Keynote Announcement! We are honoured to welcome these presenters to the Underhill Colloquium 2022:

Opening Keynote

Opening Keynote – Cheryl Foggo, ‘John Ware Reclaimed’ Author, filmmaker and playwright Cheryl Foggo shares the challenges she has encountered in her excavations of western Canada’s Black history. Through images and examples she offers her perspective on rethinking the ways we preserve, examine and disseminate our stories.

Cheryl Foggo is a multiple award winning playwright, author and filmmaker, whose work over the last 30 years has focused on the lives of Western Canadians of African descent. Recent works include the release of her NFB feature documentary John Ware Reclaimed, available on, as well as the 30th anniversary edition of her book Pourin’ Down Rain: A Black Woman Claims Her Place in the Canadian West. She has multiple projects upcoming in 2022, including a production of her play Heaven at Lunchbox Theatre in Calgary in June 2022, and a production of her play John Ware Reclaimed at the Blyth Festival in Sept 2022. Cheryl is the recipient of the Lieutenant Governor of Alberta Outstanding Artist Award, The Doug and Lois Mitchell Outstanding Calgary Artist Award and the Arts, Media and Entertainment Award from the Calgary Black Chambers, all in 2021.


Closing Keynote

Closing Keynote – Krista McCracken and Skylee-Storm Hogan-Stacey, ‘Decolonial Archival Futures: Reflections and Practice’ Researchers, historians, and archivists can reframe and better analyse historical narratives in settler states through meaningful partnerships with Indigenous communities and knowledge keepers. Much of the work taken on by Krista McCracken and Skylee-Storm Hogan has been a reimagination of archival structures and a practical community-based approach to their archival and historical practises. From discussions of ownership and access, to ceremonial care in the archives, Hogan and McCracken have explored meaningful alternatives to settler-colonial archival systems that impact all levels of historical and educational scholarship. By examining archival practises that push against and actively counter settler colonialism, this talk will challenge non-Indigenous practitioners to consider constructs of knowledge, which histories we tell, and how we present the past.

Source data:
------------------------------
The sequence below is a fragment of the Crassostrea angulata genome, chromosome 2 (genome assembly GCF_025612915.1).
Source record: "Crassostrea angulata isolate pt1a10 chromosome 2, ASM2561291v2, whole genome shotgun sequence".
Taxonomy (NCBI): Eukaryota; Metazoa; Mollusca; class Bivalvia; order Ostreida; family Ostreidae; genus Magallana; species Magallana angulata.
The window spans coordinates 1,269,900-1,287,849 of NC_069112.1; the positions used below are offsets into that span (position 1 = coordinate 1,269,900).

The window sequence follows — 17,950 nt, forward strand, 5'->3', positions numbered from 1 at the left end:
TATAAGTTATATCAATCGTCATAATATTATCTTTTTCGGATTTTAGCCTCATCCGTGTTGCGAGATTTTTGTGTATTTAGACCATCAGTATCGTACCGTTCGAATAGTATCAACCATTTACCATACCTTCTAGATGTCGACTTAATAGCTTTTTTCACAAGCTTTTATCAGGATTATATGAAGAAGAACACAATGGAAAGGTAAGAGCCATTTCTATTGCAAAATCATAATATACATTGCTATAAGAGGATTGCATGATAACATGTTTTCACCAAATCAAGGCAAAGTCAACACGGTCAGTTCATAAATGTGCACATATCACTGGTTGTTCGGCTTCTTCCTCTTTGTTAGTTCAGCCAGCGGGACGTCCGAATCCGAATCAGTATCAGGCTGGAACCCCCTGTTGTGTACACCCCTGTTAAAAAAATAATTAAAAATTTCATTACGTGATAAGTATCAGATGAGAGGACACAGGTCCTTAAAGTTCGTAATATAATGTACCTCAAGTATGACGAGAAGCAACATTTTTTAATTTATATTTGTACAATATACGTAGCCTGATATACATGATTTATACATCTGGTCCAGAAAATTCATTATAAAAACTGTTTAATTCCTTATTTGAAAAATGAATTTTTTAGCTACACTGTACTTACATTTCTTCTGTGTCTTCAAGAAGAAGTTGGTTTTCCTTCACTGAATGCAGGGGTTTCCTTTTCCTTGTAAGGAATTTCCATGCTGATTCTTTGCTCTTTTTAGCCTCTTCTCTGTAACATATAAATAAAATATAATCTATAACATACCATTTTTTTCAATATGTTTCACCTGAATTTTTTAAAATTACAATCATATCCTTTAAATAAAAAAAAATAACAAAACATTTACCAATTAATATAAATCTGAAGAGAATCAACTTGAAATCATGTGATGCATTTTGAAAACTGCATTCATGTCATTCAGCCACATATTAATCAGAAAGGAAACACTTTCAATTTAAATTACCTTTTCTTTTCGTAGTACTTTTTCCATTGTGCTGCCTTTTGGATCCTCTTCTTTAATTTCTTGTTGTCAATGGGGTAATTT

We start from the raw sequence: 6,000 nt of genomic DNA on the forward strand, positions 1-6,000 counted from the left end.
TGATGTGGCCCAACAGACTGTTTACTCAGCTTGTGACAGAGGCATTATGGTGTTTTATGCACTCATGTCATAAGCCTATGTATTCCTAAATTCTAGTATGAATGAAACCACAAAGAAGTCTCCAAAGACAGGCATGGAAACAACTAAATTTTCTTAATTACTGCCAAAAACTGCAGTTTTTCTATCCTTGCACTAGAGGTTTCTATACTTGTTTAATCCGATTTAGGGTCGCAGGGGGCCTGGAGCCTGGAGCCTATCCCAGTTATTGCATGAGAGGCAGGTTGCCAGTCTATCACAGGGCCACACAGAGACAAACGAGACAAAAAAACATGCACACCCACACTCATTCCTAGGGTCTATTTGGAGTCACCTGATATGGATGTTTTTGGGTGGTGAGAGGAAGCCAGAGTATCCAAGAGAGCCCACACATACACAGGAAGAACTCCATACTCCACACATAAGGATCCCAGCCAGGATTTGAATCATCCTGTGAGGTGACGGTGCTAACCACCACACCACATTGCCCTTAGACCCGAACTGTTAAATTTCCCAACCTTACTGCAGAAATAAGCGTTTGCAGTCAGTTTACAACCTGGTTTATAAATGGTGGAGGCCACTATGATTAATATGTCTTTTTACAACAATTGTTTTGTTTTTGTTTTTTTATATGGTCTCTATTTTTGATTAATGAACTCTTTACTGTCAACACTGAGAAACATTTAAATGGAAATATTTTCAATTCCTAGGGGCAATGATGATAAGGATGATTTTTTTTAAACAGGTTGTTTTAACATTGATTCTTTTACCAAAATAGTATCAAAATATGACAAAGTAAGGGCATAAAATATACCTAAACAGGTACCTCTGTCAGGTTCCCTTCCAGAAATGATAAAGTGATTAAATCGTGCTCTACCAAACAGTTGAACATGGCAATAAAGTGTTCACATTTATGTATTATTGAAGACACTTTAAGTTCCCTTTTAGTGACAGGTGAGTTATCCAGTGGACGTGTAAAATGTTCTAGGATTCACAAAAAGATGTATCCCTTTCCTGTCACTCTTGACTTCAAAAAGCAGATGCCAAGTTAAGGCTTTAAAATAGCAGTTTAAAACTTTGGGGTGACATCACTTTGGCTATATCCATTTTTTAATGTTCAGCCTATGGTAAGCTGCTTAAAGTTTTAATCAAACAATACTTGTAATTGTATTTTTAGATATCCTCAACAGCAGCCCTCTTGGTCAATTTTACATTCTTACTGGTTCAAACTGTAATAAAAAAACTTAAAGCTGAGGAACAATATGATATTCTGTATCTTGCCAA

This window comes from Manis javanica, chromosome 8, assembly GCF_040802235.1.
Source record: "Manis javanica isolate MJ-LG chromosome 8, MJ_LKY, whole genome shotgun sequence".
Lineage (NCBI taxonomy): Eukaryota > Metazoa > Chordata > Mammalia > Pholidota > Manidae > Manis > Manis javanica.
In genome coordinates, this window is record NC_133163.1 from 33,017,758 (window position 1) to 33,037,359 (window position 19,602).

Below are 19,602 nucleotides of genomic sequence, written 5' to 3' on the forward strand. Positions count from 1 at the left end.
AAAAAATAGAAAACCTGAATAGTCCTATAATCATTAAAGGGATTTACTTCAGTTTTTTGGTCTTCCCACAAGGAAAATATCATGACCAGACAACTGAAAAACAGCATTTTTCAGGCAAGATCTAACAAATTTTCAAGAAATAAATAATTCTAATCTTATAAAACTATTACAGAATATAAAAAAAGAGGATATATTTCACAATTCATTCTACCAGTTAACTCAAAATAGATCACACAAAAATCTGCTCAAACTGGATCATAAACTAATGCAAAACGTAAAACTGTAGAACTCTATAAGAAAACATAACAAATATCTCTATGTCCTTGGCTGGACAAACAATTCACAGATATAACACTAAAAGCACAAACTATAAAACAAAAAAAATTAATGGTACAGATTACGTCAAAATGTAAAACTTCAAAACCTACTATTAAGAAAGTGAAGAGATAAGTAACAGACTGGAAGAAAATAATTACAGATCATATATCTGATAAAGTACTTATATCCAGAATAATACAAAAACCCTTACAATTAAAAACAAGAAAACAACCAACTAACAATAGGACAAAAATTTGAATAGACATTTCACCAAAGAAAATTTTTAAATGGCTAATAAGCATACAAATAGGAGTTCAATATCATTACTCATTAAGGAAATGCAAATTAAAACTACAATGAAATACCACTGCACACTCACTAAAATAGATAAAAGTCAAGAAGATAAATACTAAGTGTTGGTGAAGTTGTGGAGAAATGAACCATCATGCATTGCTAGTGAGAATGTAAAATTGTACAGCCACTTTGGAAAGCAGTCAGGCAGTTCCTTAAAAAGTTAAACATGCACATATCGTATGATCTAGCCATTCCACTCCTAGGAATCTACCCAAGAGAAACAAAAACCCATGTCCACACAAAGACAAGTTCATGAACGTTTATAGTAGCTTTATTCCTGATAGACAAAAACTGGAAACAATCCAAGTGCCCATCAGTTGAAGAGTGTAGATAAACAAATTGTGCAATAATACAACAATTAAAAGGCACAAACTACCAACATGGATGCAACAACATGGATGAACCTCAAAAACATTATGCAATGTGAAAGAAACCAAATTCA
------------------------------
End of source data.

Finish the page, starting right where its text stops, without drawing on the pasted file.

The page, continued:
Krista McCracken (they/them) is an award winning public historian and archivist.  They work as a Researcher/Curator at the Shingwauk Residential Schools Centre, in Baawating (Sault Ste. Marie, Ontario) on the traditional territory of the Anishinaabe and Métis people. Krista’s research focuses on community archives, Residential Schools, access, and outreach. They have two ongoing book projects, Decolonial Archival Futures with Skylee-Storm Hogan-Stacey and Trans and Gender Diverse Voices in Libraries with Kalani Adolpho and Stephen Krueger. 

Skylee-Storm Hogan-Stacey (they/them)  is an emerging Indigenous public historian whose research focuses on Indigenous archival practice, residential schools, and Kahnawá:ke history. During their time with Know History’s Ottawa office, Skylee-Storm has worked on projects large and small, including oral history and documentary film, with a particular focus on Indigenous clients. After working with the Shingwauk Residential Schools Centre, Skylee-Storm has become an advocate for critiquing power dynamics in heritage and settler Canadian historical narratives. Their forthcoming book with Krista McCracken, Decolonial Archival Futures, continues this work.


The Underhill Graduate Student Colloquium 2022 is made possible by the generous contribution of the Frank H. Underhill fund, with keynote support from the School of Indigenous and Canadian Studies, Migration and Diaspora Studies, and Film Studies at Carleton University.

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We wish to acknowledge that this Colloquium (and Carleton itself) takes place on the traditional and unceded territory of the Algonquin Anishinaabek/ Omàmiwininiwag. While the conference is virtual, their presence here since time immemorial must be acknowledged.